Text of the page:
Viewpoints,
Outlook

Copyright 2006 Houston Chronicle

Math
curriculum adds up

Regarding the Chronicle's March 3 article
"Follow curriculum, says HISD consultant / Focus on testing won't produce
college readiness, the board hears": I am compelled to challenge the
statement that "nearly a third of

Every teacher has access to the TEKS, the
public school curriculum in

CLEAR helped bring national accolades to HISD,
such as the Broad Prize for Urban Education. The National Staff Development
Council recognized HISD's Algebra Initiative, aligned
to CLEAR, as one of the top two professional development programs in
mathematics in the

Since HISD is accountable for its students'
performance on high-stakes tests, all schools must implement CLEAR. To
accomplish this, HISD must (1) simplify access to the online version of CLEAR,
and (2) eliminate alternative mathematics curricula that have proliferated in
HISD due to decentralization. Some of these curricula do not align with CLEAR.
I applaud HISD for its decision to permit scrutiny of its curriculum. If
teachers receive support and time to implement CLEAR, their students will be
well-prepared for the obligatory high-stakes testing as well as for
postsecondary education.

ANNE PAPAKONSTANTINOU
mathematics professor,

**Algebra teacher in digital age**

As an algebra teacher at

But I found the implementation of the lessons
time-consuming because there was no online support.

It is not a "one-size-fits-all"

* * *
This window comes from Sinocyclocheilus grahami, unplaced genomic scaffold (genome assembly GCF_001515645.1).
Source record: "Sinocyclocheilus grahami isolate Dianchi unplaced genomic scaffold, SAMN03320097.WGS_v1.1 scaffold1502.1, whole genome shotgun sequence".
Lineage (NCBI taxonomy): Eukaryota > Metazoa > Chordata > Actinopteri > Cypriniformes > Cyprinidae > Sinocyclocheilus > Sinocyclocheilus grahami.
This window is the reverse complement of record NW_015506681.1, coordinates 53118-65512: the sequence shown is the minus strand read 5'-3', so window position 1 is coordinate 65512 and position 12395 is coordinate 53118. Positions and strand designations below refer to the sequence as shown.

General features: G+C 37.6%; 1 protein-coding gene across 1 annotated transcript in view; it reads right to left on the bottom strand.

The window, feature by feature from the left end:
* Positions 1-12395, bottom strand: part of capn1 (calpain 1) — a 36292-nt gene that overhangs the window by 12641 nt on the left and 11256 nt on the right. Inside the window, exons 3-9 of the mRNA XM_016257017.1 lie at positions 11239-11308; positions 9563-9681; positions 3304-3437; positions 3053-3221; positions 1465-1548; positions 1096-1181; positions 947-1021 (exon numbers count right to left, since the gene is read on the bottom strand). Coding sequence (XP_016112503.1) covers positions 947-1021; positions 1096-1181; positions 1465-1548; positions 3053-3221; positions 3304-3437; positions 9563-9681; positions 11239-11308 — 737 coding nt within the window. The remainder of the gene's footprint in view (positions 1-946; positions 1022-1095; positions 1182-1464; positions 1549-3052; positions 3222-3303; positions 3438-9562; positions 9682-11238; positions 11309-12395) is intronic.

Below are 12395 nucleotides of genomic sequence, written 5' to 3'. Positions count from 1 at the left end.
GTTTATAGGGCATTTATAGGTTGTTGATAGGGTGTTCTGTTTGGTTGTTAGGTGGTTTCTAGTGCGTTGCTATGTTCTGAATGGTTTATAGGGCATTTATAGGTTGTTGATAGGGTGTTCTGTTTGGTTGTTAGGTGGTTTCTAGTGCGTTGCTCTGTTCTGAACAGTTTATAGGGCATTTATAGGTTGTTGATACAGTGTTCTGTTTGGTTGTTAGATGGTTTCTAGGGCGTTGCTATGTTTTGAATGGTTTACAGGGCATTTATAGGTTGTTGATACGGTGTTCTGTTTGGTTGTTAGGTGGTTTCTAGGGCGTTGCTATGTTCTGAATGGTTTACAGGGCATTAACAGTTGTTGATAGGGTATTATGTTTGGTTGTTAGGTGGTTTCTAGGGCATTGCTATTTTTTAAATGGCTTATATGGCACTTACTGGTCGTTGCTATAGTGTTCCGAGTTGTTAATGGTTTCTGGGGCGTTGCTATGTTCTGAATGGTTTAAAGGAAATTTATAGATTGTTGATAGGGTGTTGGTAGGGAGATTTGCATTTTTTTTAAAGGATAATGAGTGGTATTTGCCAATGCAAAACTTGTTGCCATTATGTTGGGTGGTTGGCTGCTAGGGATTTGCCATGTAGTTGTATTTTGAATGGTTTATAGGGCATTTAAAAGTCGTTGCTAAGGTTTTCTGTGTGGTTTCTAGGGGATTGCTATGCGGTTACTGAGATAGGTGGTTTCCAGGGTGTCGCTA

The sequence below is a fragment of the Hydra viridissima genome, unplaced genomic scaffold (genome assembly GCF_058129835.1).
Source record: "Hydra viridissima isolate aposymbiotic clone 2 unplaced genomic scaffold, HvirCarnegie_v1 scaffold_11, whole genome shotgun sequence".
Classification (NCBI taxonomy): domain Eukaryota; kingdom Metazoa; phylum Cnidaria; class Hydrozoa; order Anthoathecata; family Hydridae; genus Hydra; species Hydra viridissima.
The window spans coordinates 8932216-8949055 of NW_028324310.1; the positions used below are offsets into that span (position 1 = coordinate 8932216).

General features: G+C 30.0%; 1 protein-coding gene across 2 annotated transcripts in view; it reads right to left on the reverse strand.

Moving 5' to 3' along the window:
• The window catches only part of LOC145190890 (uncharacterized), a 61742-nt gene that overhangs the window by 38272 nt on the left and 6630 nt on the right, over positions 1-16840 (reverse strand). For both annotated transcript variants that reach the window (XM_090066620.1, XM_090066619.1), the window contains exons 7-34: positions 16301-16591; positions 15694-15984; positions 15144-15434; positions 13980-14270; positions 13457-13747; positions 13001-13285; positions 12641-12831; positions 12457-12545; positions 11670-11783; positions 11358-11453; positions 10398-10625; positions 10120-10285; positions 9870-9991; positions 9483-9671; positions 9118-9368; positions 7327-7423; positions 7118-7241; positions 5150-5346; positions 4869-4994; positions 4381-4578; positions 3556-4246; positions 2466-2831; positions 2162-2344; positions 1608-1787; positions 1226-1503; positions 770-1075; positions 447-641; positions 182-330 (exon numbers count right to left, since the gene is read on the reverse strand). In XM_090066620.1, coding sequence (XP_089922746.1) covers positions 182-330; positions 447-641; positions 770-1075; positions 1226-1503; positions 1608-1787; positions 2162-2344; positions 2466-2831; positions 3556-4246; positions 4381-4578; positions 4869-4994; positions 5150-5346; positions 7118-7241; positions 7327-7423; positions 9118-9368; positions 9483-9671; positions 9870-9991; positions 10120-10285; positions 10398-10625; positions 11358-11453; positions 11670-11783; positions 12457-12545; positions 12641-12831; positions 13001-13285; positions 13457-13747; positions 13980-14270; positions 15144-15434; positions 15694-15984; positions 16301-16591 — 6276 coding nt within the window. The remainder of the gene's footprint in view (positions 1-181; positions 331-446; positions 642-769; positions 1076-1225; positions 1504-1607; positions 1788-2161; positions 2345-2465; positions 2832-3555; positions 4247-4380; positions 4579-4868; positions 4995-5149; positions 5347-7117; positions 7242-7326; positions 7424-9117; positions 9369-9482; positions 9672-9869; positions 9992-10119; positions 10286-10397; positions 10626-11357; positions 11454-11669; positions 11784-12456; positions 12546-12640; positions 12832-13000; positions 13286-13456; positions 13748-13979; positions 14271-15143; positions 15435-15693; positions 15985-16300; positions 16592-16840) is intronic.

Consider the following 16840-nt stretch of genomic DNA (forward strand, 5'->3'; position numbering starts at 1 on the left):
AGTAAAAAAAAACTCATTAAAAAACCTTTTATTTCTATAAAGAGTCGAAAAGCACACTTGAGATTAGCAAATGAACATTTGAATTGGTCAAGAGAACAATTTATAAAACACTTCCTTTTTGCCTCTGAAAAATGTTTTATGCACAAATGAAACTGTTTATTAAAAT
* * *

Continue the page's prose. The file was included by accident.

program, given the diversity of math backgrounds of the students.

To teach CLEAR requires prerequisite
knowledge, and there is no time allocated for that in the pace of the
curriculum. Double-blocked time needs to be given to beginning algebra classes
to give time for modeling and for using programming as a teaching aid.

Added to the time problem is the turnover of
math teachers. Of the eight who taught algebra with me last year, only one is
teaching algebra this year.

There will never be enough qualified,
experienced algebra teachers, so a solution is to use the computer to
individualize instruction.

The

The cost savings would add up, too, as
preventive medicine, seeing as how many students have problems with algebraic
computation.

KAREN NORTH Houston

ORIGINAL LETTER:

It is not one-size fits all
with the diversity of math backgrounds of students. To teach CLEAR requires
pre-requisite knowledge; that time is not built into the pace of CLEAR
curriculum. Double-blocked time needs to
be allocated to algebra I classes. That
gives time for modeling, such as using programming to teach algebra.

Add to the time problem, the
change-over in math teachers. Of the eight
teachers who taught algebra at

The solution is to use the computer,
which can individualize instruction.
HISD can be a leader into math education by moving algebra into the
digital age. The cost saving would add-up as preventative medicine, given the
large number of students who have problems with algebraic computation.

I am a state certified Master Technology Teacher and Computer Science teacher with a Masters in Math Education. I have been researching math education for the last 20 years.

**The language of mathematics **

REGARDING the March 11
letter from Anne Papakonstantinou, "Math
curriculum adds up": I want to remind teachers and students that algebra
is a language. Its operational signs are the verbs, parentheses and equal signs
are conjunctions and everything else is nouns. Once a student grasps these
language rules and how they are applied, they can do well in algebra.

Students who attempt to memorize all algebra
combinations the way they memorized multiplication tables in the lower grades
will find algebra very difficult. Teaching algebra as a language improves
algebra skills.

WILLIAM H. (BILL) OSBORNE Houston